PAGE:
Tuesday, July 8, 2014

General Bat Biology

One of the best parts of Piro Biological Station is that it is a true research station with multiple people from across the world coming to do their research in the Osa. A few weeks ago, bat researcher Melquisedec Gamba-Rios, a PhD student at the University of Tennessee-Knoxville, gave an introductory talk on the biology of bats. Melqui is at Piro for three months gathering data for his dissertation and I learned a lot from his talk.

Of the over 5200 species of mammals on this planet, bats make up 1200 of those species (21% of all mammals). They are the second largest group of mammals after rodents. Costa Rica alone is home to 117 species of bats.

Bats aren't blind, but they can't see very well at night. During the day, though, they see just fine. At night, they rely on echolocation, which you've probably heard of. Bats produce ultrasounds as they move and they need to keep moving so that they can send these sounds in different directions. They use their ears, of course, but bats also use their nose lip to "see" differences in textures.  They can move this nose lip to give direction to the sound they're sending out. They change the frequency of the sound they're sending out depending on their location. For example, bats will send out a flatter signal in an open area than in a forested one.

Bats roost in caves typically in the United States but they can also use holes in trees. Some bats in the tropics specialize in roosting in fallen trees over creeks or rivers. They have a social system with the alpha male roosting on top. Very uncommon are bats that roost on leaves in the tropics. There are bats that will make a tent-like structure out of large leaves by biting through the leaf to make a roost. Of the 112 bat species in Costa Rica, 17 modify leaves in some way.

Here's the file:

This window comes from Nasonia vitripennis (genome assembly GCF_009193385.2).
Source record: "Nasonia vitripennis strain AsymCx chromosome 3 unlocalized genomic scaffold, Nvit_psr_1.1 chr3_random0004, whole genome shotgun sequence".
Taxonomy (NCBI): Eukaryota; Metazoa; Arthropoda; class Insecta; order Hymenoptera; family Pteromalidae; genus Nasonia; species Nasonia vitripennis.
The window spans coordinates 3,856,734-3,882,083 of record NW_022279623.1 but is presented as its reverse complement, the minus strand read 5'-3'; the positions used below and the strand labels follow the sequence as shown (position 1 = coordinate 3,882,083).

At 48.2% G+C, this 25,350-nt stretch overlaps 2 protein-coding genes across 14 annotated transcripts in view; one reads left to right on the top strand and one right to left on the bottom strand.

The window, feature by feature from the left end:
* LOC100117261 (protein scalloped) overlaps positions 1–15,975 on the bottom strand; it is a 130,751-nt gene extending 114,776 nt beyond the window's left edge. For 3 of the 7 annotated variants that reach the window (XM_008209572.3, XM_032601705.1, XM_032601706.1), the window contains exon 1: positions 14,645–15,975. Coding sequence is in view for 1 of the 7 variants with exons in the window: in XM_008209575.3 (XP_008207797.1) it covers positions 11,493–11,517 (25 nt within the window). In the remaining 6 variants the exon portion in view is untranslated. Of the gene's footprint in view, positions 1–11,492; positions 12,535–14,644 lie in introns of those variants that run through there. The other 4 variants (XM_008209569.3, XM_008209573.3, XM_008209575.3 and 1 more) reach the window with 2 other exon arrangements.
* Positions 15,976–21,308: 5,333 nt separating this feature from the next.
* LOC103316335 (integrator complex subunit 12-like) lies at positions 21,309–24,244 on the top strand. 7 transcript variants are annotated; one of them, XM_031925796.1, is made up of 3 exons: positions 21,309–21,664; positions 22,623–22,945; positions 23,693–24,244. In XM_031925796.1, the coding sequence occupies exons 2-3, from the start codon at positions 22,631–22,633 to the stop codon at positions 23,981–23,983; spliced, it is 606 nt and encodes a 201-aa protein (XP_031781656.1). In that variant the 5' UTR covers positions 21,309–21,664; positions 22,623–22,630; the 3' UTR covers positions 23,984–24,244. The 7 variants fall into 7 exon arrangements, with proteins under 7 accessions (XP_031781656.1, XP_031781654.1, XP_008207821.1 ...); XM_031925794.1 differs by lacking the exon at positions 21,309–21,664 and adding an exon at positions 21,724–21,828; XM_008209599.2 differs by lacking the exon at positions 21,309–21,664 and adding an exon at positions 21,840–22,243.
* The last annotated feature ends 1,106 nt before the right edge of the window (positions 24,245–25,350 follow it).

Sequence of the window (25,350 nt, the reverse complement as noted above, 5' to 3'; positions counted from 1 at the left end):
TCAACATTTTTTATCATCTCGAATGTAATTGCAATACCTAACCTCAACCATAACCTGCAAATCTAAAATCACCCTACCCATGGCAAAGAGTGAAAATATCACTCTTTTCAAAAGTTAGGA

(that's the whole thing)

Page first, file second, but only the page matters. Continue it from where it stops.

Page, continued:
Styloctenium wallacei roosting in tree

I was particularly interested in learning what Melqui had to say about the diet and feeding ecology of bats. Most bats are insectivores, consuming insects, but some species consume fruit, nectar, or even fish or small birds. One bat can consume 700-1000 mosquitos per hour. Fruit-eating bats are important seed dispersers, as bats will consume the juice of the fruit but spit out seeds, meaning these seeds remain intact and can grow away from their original tree. There are three species of bats that fish and two of those species live in Costa Rica (Noctilio leporinus and Noctilio albiventris) . They echolocate off of the water and can consume five to six tiny fish per night. These bats have adaptations to help them fish such as large feet and claws to snatch their prey out of the water. The echolocation these bats send when over the water is so loud that the bats will actually close their ears when they are directly over the sounds.

Of course, Melqui had to devote part of his talk to vampire bats, or bats that use their incisors (not their canines) to feed off of the blood of other animals. There are three species of vampire bats and they are all found in Costa Rica. An anticoagulant is in their saliva so that they can consume more of another animal's blood without it clotting. Vampire bats drink two teaspoons of blood per night and, if they don't eat for two or three nights, they die. To prevent death, bats can detect when another bat needs blood and can give it to them. However, this type of help only happens between family groups. Vampire bats will actually land close to their prey and then walk up to the animal so as not to startle it. Their nose is specifically shaped to detect hot areas of skin where blood is. And, while yes, bats can carry rabies, there are more problems in the United States with raccoons and rabies than with bats.

To learn more about bats, I recommend the following website: Bat Conservation International.

Food for thought: Why would vampire bats only help members of their own family? (Think about evolution and an individual's fitness, or ability to survive and produce viable offspring, thus contributing to the gene pool of future generations.)

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